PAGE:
Intel is taking a slow and steady approach to quantum computing. Competitors like Google may be racing to achieve so-called quantum supremacy, in which a quantum computer outperforms an ordinary one. But Intel's James Clarke has bigger ideas. He leads the firm's quantum computing research team, and says it is looking past near-term goals in order to be the first to make a device with a million qubits, or quantum bits – enough to have a real impact on the world.
Predicting the dynamics of many-body quantum systems is a formidable computational task, in which quantum computers could come to the aid of classical ones. However, the corrections needed to keep errors in check as a quantum computer works require enormous quantum resources. Li and Benjamin propose a hybrid quantum-classical computer based on variational principles. In the proposed system, the classical computer does most of the work and "outsources" to its quantum partner only very specific tasks. This reduces the number of operations that the quantum partner needs to do, allowing it to be less than perfect; the system can efficiently compensate for the quantum partner's errors.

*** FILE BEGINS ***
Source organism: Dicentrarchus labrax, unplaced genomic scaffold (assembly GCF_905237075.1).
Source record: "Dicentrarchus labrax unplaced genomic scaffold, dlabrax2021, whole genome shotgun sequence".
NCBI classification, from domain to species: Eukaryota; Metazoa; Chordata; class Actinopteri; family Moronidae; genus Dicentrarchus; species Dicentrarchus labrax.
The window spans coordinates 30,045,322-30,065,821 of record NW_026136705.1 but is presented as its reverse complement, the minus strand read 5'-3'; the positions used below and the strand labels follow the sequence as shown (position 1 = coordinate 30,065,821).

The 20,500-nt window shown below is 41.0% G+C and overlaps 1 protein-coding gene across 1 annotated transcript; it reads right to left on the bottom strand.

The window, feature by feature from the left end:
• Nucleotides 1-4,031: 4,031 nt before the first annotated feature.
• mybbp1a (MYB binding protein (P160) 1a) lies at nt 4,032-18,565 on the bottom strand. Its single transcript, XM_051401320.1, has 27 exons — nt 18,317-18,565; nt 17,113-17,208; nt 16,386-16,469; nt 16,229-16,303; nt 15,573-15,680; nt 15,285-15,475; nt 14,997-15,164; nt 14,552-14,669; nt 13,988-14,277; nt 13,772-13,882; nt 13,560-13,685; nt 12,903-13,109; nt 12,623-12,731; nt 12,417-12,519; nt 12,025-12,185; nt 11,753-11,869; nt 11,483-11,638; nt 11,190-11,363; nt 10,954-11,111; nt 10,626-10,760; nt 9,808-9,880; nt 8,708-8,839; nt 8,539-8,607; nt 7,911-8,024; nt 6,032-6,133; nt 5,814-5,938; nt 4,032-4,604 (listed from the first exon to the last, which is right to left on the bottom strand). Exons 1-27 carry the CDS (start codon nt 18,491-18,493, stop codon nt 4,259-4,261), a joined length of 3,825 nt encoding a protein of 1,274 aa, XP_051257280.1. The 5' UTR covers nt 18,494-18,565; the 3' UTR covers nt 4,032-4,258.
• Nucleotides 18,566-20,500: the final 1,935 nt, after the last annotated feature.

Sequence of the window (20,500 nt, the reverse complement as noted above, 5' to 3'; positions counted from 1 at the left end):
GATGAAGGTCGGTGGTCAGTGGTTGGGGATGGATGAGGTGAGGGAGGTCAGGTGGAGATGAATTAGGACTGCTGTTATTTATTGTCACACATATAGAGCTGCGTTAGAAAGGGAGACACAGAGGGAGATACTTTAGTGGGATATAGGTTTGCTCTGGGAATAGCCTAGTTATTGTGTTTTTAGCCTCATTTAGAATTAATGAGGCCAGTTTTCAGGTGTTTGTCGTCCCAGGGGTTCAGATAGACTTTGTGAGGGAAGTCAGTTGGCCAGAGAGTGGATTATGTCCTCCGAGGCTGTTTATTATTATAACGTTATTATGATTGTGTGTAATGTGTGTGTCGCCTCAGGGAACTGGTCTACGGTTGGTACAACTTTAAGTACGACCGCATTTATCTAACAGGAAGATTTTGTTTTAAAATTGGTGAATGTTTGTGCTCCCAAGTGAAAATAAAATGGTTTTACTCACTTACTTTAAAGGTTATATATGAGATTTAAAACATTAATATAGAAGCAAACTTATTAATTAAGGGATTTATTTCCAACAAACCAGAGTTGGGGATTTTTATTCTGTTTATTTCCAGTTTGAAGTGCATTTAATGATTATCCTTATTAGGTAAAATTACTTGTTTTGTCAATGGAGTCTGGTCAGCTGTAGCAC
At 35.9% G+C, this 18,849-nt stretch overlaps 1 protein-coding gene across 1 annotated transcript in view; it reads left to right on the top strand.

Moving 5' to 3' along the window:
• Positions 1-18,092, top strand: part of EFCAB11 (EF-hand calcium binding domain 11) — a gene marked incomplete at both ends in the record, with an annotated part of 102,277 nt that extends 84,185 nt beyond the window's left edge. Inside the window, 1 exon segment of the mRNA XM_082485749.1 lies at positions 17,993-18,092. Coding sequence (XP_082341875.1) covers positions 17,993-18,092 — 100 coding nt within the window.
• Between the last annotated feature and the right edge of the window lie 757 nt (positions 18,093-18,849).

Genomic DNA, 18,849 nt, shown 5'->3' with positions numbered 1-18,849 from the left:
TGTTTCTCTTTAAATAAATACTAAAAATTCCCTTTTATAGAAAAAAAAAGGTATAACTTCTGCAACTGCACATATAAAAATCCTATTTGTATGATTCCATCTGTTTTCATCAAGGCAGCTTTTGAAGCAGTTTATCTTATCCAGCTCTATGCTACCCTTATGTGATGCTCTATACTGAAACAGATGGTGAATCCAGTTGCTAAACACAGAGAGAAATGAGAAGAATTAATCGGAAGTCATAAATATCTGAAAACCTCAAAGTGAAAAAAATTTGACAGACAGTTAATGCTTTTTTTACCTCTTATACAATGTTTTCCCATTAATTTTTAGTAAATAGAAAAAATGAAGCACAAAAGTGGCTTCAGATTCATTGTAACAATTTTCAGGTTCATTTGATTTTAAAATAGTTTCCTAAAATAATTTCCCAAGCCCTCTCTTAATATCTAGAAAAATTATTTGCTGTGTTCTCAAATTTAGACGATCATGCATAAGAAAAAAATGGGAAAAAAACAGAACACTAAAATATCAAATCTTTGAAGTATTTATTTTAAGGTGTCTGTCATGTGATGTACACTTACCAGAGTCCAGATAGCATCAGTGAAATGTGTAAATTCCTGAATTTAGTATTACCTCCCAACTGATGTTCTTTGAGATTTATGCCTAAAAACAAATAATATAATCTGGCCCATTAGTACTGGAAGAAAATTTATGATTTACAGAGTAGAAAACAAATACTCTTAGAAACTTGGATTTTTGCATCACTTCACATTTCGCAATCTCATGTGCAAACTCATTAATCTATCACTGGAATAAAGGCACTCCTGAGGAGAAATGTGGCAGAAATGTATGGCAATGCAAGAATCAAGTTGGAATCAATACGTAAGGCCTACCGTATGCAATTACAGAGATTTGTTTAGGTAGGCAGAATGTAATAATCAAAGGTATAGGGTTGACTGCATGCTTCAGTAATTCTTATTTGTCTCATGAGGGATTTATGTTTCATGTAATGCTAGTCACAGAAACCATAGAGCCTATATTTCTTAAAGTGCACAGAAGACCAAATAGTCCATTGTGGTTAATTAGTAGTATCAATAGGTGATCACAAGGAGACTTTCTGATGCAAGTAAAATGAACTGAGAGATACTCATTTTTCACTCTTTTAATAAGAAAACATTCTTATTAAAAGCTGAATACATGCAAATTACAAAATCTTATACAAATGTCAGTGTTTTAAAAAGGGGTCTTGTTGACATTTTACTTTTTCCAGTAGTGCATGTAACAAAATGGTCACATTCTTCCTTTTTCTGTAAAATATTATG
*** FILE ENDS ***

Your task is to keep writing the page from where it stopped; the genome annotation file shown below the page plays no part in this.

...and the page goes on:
Maybe quantum computing is a job for artificial intelligence. To call quantum computing complicated is a gross understatement. Rather than any single complex challenge, quantum computing is a series of obstacles all superimposed (pun intended) onto each other. Even though quantum processors based on superconducting circuits already exist in labs today, they don't compare in speed or processing power to today's typical desktop, laptop, and tablet computers. Even if you can settle on materials, a physical architecture, and a form factor for your quantum device, you're still faced with the very real difficulties of actually measuring quantum signals so you can take advantage of the processing and storage enhancements offered by quantum computing.
IBM has unveiled its first commercial quantum computer at this year's Consumer Electronics Show (CES) in Las Vegas. Named the IBM Q System One (the Q), the 20-quantum bits, or qubits device is the first quantum system built specifically for business use. IBM touts the Q as the "world's first fully integrated universal quantum computing system." This is "a major step forward in the commercialization of quantum computing," Arvind Krishna, IBM's senior VP of hybrid cloud and director of research, said in a statement. The "new system is critical in expanding quantum computing beyond the walls of the research lab as we work to develop practical quantum applications for business and science."
Google has big plans for quantum computing. The company has come up with a strategy for demonstrating quantum supremacy, the claim that quantum computers can perform tasks that no current computers can. While it's widely assumed that we will eventually reach quantum supremacy, nobody has done it yet because current quantum computers can only run a small number of specialised algorithms. Their plan is based on simulating coin flips. An ordinary computer does this by storing two numbers and choosing one of them at random each time.